New car quality survey crowns Porsche, Jaguar, Lexus, Hyundai and Toyota
DETROIT — The race to fill vehicles with the latest technology is hurting quality.
Buyers reported more problems in their new cars and trucks this year than last year, according to rankings released on Wednesday by the consulting firm J.D. Power. It was the second straight increase since 2012, when the average number of problems in new cars and trucks hit an all-time low.
Automakers are feeling pressure to add technology and update vehicles quickly so they don't get stale. But car buyers are frustrated with Bluetooth systems that won't connect to their phones, voice recognition systems that don't understand them and navigation systems that are not getting them where they need to go.
“Anytime you make a significant change to a vehicle, you have the opportunity to introduce more problems,” said David Sargent, vice president for global automotive at J.D. Power.
Porsche, Jaguar, Lexus, Hyundai and Toyota were the best-performing brands in this year's survey. The worst performers were Fiat, Jeep, Mitsubishi, Scion and Mazda.
Buyers reported an average of 116 problems per 100 vehicles in the first 90 days of ownership, up 3 percent from last year. J.D. Power surveyed 86,000 owners between February and March.
One major brand, Tesla, is not included because J.D. Power didn't have enough data from owners.
Show commenting policy
TribLive commenting policy
You are solely responsible for your comments and by using TribLive.com you agree to our Terms of Service.
We moderate comments. Our goal is to provide substantive commentary for a general readership. By screening submissions, we provide a space where readers can share intelligent and informed commentary that enhances the quality of our news and information.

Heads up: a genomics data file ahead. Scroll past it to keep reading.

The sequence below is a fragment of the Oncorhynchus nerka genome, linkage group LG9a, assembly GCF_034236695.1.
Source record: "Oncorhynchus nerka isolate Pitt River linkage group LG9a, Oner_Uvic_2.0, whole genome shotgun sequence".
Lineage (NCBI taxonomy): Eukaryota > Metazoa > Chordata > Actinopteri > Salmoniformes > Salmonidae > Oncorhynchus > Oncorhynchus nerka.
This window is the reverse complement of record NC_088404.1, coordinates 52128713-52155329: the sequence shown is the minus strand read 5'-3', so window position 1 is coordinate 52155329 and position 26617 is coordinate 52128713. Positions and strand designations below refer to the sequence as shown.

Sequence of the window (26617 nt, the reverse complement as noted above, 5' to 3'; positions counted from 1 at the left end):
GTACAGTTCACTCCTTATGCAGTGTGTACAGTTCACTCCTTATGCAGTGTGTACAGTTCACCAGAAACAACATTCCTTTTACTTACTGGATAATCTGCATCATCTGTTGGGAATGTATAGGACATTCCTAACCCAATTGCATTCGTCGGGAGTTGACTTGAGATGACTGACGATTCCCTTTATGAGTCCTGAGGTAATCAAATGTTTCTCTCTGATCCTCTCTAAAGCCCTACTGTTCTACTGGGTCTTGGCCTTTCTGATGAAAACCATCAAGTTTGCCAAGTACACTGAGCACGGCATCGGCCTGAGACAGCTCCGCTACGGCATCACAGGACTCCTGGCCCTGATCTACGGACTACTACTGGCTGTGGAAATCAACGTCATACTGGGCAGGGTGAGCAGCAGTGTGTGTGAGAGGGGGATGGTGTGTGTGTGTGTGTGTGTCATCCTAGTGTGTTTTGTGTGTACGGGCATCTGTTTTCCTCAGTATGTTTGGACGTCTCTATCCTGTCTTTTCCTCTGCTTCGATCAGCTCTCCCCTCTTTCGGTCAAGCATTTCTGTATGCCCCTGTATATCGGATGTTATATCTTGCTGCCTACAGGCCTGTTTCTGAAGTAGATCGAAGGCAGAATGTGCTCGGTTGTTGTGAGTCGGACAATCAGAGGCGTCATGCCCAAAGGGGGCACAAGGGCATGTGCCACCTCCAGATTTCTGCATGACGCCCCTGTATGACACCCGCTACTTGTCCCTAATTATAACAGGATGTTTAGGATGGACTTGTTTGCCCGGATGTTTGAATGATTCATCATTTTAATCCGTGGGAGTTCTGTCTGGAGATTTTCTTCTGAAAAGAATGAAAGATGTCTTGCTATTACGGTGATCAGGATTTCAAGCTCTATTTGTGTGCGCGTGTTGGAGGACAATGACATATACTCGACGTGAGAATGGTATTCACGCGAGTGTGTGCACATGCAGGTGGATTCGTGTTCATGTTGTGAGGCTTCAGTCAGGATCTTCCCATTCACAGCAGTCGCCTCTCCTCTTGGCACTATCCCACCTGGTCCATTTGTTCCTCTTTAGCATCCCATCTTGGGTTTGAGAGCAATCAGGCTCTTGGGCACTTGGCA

While most comments will be posted if they are on-topic and not abusive, moderating decisions are subjective. We will make them as carefully and consistently as we can. Because of the volume of reader comments, we cannot review individual moderation decisions with readers.
We value thoughtful comments representing a range of views that make their point quickly and politely. We make an effort to protect discussions from repeated comments either by the same reader or different readers.
We follow the same standards for taste as the daily newspaper. A few things we won't tolerate: personal attacks, obscenity, vulgarity, profanity (including expletives and letters followed by dashes), commercial promotion, impersonations, incoherence, proselytizing and SHOUTING. Don't include URLs to Web sites.
We do not edit comments. They are either approved or deleted. We reserve the right to edit a comment that is quoted or excerpted in an article. In this case, we may fix spelling and punctuation.
We welcome strong opinions and criticism of our work, but we don't want comments to become bogged down with discussions of our policies and we will moderate accordingly.
We appreciate it when readers and people quoted in articles or blog posts point out errors of fact or emphasis and will investigate all assertions. But these suggestions should be sent via e-mail. To avoid distracting other readers, we won't publish comments that suggest a correction. Instead, corrections will be made in a blog post or in an article.
- Experts: If health insurers’ safeguard goes broke, consumers could pay
- Scented society is killing cheap perfume industry
- Rules could kick door open for nuclear power
- Camera prevalence approaches sci-fi realm
- Visa limits vex businesses
- Nike, Under Armour invest in watching exercisers’ steps
- ‘Promposals’ can be small as burritos, big as Jumbotrons
- Paper’s prevalence unlikely to diminish
- MedExpress bought by United Health Group
- Pittsburgh union serving TV, film production looking for lots of help